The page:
John McMullen (1791-1870) and Joseph Hollen, Jr. (1798-1874), both of central Pennsylvania, patented a machine for knitting stockings in 1831. This was not the first machine of the sort, but it did promise a greater facility in shaping the work, the production of firmer and more even fabrics, and “the employment of children” to attend the operation.
Niles’ Weekly Register described the new machine as inexpensive and “very desirable, as affording employment, at home, to females dependent upon it for subsistence and the support of their families.” Each machine could make one or two pair of long men’s stockings in a day. Each was, moreover, so small and easily cranked by hand that a girl 12 or 15 years old “might give motion to” and attend three or more machines at the same time. The Western Christian Advocate reported that the machine “does the work of six expert knitters” and “can be worked by any intelligent child after a few minutes instruction.” Workingman’s Advocate expressed sorrow “for the old ladies, who will have to give up a favorite occupation, and resort to something more modern and fashionable than knitting.”
The New England Farmer saw it as a small neat machine “by which persons in indigent circumstances, and children may be employed to great advantage,” and which “opens a good field for the investment of capital.” It then added that the overseers all public institutions were particularly invited to examine the machine “as it may be very advantageously employed by them, and is within the means of the poor generally.”
A few observers recognized the human costs of automation. The Salem Observer, for instance, wrote: “We sincerely hope that modern inventions in mechanics will not supersede wholly the necessity of hand labor; for if we arrive at that period when labor shall become superfluous, we shall be a worse off set of mortals than we now are.”
The National Museum of American History may not have a McMullen-Hollen machine. But it does have the John Scott Medal given to McMullen for this achievement. John Scott was an Edinburgh pharmacist who, though he never set foot in the New World, bequeathed $4,000 to the City of Philadelphia, the interest of which was to be used to reward “ingenious men and women, who make useful inventions.”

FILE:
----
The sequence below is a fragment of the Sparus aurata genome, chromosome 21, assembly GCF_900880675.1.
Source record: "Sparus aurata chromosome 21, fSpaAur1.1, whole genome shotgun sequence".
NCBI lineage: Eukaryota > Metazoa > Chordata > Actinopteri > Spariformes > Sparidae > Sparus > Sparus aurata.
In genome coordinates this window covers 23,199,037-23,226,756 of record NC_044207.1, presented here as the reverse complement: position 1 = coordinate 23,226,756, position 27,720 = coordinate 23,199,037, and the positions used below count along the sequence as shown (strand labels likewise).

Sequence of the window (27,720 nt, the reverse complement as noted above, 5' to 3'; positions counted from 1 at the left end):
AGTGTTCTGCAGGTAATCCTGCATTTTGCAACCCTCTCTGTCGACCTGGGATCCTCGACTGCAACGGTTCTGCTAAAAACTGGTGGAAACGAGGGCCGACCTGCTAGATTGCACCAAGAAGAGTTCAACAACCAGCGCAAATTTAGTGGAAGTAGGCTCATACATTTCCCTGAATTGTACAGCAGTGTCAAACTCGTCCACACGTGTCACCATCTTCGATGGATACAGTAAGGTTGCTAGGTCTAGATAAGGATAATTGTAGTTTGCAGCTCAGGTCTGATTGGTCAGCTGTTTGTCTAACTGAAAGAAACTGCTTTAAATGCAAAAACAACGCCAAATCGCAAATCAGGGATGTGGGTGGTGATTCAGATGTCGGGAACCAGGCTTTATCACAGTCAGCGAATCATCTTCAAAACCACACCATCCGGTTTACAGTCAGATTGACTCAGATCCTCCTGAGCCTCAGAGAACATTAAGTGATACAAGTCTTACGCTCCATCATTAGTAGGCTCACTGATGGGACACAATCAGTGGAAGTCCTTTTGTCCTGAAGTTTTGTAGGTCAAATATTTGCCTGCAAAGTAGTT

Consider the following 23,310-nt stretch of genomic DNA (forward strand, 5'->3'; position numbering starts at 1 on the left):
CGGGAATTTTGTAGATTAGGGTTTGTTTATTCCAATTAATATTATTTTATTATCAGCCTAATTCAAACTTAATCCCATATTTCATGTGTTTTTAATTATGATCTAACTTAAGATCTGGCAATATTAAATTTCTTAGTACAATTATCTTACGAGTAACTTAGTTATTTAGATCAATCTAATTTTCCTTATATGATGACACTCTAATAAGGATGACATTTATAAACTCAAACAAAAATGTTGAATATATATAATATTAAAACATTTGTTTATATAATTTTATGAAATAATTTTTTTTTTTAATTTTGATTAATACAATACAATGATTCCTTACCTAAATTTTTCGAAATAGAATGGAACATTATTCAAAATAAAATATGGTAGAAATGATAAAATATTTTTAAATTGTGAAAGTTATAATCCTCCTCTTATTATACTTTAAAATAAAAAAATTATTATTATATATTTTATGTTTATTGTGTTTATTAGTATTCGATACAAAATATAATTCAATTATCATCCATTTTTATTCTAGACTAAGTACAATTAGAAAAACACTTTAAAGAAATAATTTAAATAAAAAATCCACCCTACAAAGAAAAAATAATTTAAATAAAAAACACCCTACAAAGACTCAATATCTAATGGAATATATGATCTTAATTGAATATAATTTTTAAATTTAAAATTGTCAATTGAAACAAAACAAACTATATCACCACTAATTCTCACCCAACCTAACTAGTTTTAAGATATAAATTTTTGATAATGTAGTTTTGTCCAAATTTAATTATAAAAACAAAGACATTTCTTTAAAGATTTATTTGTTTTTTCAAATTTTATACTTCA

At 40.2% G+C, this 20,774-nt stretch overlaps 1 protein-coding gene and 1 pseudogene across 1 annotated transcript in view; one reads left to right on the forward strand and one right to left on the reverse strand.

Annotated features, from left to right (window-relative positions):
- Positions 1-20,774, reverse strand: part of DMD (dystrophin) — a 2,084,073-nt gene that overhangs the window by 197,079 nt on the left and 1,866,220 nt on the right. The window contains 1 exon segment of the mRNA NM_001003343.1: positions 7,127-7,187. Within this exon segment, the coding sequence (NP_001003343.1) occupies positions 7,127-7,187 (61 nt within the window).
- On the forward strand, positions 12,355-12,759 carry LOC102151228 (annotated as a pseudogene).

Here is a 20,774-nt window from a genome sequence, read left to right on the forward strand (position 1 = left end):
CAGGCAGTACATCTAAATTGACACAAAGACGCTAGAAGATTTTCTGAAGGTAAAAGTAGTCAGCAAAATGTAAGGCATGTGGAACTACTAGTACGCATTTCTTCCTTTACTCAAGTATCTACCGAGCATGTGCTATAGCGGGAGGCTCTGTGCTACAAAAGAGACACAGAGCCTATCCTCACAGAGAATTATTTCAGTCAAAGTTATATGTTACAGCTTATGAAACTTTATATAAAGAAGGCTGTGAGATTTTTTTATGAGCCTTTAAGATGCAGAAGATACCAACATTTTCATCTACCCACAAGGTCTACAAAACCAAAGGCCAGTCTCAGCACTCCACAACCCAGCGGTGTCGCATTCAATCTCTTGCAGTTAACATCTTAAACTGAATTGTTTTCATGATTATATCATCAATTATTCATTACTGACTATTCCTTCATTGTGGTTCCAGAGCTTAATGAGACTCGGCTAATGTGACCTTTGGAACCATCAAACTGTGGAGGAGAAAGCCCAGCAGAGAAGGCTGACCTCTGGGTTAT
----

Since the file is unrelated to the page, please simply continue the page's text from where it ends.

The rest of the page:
John McMullen received two more patents. One, in 1846, described a machine for producing fish netting (US Patent 4,608, with an improvement in US Patent 15,245). The other, in 1854, described a mechanical means for preventing incrustations in steam boilers (US Patent 10,964).
Hollen received subsequent patents for knitting machines in 1850 (US Patent 7,509; the Museum has this patent model), in 1854 (US Patent 11,995), and in 1859 (US Patent 25,827). The Hollen Knitting Machine Company of Pennsylvania was incorporated in 1867, its aim being to manufacture and sell these machines.
“A Very Desirable Machine,” Niles’ Weekly Register 44 (1833): 113.
“Knitting Machine,” Western Christian Advocate (June 19, 1835): 31.
“Knitting Machine,” Workingman’s Advocate (Oct. 24, 1835): 1; copied from Boston Transcript.
“Knitting Machine,” New England Farmer (April 15, 1835): 318.
“Knitting Machine,” [St. Louis] Commercial Bulletin and Missouri Literary Register (Oct. 16, 1835); copied from Salem Observer.
Deborah Warner is a Curator in the Division of Medicine and Science, National Museum of American History, who blogs about the history of science, technology, and culture.